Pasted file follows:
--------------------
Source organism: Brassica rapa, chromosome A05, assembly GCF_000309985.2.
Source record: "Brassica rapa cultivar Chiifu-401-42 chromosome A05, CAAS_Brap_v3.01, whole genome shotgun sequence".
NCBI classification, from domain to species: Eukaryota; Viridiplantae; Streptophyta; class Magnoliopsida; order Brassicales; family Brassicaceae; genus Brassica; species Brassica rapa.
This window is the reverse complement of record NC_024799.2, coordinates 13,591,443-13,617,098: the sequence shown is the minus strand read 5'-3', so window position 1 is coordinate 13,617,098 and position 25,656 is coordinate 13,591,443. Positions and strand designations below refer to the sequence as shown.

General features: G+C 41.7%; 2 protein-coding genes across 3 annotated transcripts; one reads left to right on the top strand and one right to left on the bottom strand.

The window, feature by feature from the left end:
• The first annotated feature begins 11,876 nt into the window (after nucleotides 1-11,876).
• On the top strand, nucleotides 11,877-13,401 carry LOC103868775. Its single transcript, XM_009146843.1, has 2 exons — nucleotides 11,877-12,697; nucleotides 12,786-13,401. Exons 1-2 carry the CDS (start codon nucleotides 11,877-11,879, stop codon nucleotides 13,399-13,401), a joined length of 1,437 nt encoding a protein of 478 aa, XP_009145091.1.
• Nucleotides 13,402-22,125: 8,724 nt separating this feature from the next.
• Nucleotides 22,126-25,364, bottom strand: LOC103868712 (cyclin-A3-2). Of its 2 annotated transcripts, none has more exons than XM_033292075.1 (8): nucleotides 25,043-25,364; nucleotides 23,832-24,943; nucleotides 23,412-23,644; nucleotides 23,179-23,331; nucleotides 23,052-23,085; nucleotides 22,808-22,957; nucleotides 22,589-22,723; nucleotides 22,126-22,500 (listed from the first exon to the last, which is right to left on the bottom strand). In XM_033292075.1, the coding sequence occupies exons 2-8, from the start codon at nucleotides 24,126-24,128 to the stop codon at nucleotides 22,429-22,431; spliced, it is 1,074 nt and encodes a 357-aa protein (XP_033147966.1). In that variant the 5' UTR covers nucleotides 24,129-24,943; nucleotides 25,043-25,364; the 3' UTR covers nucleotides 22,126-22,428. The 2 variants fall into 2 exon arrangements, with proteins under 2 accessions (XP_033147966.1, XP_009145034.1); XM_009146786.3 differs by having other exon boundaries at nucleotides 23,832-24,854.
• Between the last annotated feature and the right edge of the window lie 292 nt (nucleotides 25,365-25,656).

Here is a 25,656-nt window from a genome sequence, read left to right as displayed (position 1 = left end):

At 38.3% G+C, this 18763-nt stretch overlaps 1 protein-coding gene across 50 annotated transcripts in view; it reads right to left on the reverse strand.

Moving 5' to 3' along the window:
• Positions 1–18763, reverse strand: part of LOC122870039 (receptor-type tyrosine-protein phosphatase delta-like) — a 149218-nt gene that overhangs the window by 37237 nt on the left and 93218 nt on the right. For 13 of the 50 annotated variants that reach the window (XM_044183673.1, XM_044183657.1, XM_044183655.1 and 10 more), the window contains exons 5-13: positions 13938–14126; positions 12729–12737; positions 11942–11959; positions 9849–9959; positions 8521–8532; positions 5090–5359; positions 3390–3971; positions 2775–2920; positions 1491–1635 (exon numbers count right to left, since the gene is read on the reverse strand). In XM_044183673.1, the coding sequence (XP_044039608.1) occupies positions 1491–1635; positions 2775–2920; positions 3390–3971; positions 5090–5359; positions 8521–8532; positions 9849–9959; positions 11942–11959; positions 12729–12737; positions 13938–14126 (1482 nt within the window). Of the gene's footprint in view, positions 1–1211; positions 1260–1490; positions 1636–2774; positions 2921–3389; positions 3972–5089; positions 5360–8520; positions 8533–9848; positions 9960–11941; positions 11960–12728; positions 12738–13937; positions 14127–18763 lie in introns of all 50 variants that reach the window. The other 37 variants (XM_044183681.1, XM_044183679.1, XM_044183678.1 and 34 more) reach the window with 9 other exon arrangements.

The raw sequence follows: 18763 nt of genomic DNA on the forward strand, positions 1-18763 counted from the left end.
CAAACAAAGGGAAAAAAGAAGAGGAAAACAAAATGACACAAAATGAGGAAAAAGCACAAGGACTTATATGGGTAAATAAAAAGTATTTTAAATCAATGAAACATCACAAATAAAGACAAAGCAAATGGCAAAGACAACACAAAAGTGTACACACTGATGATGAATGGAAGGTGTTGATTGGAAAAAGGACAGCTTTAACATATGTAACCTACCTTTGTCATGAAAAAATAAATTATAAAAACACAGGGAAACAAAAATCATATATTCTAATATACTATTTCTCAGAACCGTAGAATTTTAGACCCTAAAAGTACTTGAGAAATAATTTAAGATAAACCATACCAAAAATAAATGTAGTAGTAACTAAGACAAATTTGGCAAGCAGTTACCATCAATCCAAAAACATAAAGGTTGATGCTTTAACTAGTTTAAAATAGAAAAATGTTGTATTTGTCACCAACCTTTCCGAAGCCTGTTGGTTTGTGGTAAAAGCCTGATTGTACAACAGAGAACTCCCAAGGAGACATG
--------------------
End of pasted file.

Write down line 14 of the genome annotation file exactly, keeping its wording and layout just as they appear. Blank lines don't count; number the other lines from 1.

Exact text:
Moving 5' to 3' along the window: